Today, I close out my attempt to find tendencies in the drafting philosophies of Major League scouting directors. I surmised that any person of power in sports falls back on his own patterns of informed behavior when making important choices. This is basically a case study in making a mock draft without inside knowledge–I’m wondering what the past can tell us about the future.
In looking at the scouting directors, I’m analyzing them in multiple categories: Best Player Produced, Best Prospect in Minors, Notable Steals (any notable player that was drafted after round five), Five-Round Strategy (total picks in first round divided by college and high school selections), and Strategy in a Nutshell (subjective look at the scouting director’s choices). Finally, I use this information to look into the 2007 Draft Crystal Ball to determine if we can forecast choices merely based upon previous tendencies. Today we finish with the NL East. You can find the AL West here, the NL West here, the AL Central here, the NL Central here, and the AL East here.
Scouting Director: Roy Clark (Drafts run: 2000-2006)
Best Player Produced: Brian McCann (2nd round, 2000)
Best Prospect in Minors (sort of): Jarrod Saltalamacchia (1st round, 2004)
Notable Steals: Adam LaRoche (29th round, 2000), Chuck James (20th round, 2002), Brandon Jones (24th round, 2003)
Five-Round Strategy: 53 total picks: 18.9% college, 71.7% high school, 7.5% junior college, 3.8% Latin.
Strategy in a Nutshell: John Schuerholz is a General Manager that demands much from his scouting director, since he needs prospects for trade as well as to stock the Braves. Clark has had a good run at the helm in Atlanta, taking high-risk, high-reward talents on an annual basis. Of his 15 first-round picks in seven drafts, 13 have been prep players, with only Joey Devine and Dan Meyer bucking the trend. It has definitely paid off with McCann, Jeff Francouer, and Adam Wainwright. The Braves are known for staying in the Southeast early, and while they do indeed trust their Florida and Georgia area scouts, Clark is more basically dogmatic about selecting high school talent.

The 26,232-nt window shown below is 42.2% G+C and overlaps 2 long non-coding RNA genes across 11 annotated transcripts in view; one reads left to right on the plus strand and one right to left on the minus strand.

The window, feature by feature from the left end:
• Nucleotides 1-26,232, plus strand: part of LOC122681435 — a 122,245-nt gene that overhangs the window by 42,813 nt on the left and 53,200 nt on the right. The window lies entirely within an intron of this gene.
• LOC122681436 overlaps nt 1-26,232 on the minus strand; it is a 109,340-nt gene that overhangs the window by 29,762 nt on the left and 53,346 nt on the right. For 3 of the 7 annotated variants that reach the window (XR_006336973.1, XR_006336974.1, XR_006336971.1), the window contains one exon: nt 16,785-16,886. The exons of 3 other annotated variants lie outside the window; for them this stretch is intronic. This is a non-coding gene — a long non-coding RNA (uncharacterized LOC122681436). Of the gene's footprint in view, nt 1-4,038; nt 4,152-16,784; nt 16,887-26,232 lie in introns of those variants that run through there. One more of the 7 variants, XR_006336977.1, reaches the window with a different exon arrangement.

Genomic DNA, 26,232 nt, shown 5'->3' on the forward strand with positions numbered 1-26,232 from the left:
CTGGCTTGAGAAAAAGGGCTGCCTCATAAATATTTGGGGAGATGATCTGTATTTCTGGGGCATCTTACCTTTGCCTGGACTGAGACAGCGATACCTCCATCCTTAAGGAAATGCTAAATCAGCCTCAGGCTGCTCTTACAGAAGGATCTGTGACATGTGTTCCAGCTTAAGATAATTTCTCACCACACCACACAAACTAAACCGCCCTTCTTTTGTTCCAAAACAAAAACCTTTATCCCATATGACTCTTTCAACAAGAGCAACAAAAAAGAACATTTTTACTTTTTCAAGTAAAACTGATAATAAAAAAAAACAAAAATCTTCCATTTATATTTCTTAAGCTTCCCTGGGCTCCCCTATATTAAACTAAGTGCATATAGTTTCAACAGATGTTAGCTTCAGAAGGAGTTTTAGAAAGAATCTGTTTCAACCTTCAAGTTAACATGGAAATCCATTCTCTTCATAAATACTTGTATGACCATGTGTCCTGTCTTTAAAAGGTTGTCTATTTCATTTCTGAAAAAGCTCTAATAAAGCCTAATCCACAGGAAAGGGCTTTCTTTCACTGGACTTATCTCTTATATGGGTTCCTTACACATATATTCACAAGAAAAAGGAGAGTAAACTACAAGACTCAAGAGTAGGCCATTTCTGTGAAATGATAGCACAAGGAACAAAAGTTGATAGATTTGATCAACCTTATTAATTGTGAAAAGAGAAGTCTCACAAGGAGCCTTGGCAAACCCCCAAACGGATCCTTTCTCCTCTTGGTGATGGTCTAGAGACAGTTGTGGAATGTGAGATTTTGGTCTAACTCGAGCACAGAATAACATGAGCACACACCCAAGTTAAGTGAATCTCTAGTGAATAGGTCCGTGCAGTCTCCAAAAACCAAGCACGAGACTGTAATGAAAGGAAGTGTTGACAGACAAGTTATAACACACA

2007 Draft Crystal Ball: With the Braves system currently more barren than usual, Clark could throw a changeup and go the college route (Daniel Moskos, perhaps?), but I don’t think so. A better bet is another in-state star like outfielder Jason Heyward, or other regional talents like LHP Josh Smoker or flamethrower Michael Main.
Scouting Director: Stan Meek (Drafts Run: 2002-2006)
Best Player Produced: Jeremy Hermida (1st round, 2002)
Best Prospect in Minors: Christopher Volstad (1st round, 2005)
Notable Steals: Scott Olsen (6th round, 2002)
Five-Round Strategy: 32 total picks. 53.1% high school, 43.8% college, 3.1% Latin.
Strategy in a Nutshell: Last season brought validation to Stan Meek’s tenure as Marlins scouting director, as 2002 draft choices Josh Johnson and Olsen helped anchor the rotation. It is no surprise that Meek’s best success stories have come off the bump; no other scouting director drafts pitchers with Meek’s avidity. The 2005 draft saw mostly prep pitchers at the top, but in 2004, Meek went with college pitchers at the top. At some point the Marlins have to believe they have enough pitching; if so, Meek has also demonstrated a taste for athletic outfielders and catchers.
2007 Draft Crystal Ball: The 12th spot in the draft will again offer Meek pitching, unless he goes with an athletic infielder in Matt Dominguez. For pitchers, Meek could be considering another teenage talent from among Jarrod Parker, Madison Bumgarner, or Blake Beavan.
New York Mets
Scouting Director: Rudy Terrasas (Drafts Run: 2006)
Best Player Produced: Joe Smith (3rd round)
Best Prospect in Minors: Kevin Mulvey (2nd round)
Notable Steals: None yet identified.
Five-Round Strategy: 4 total picks. 75% college, 25% junior college.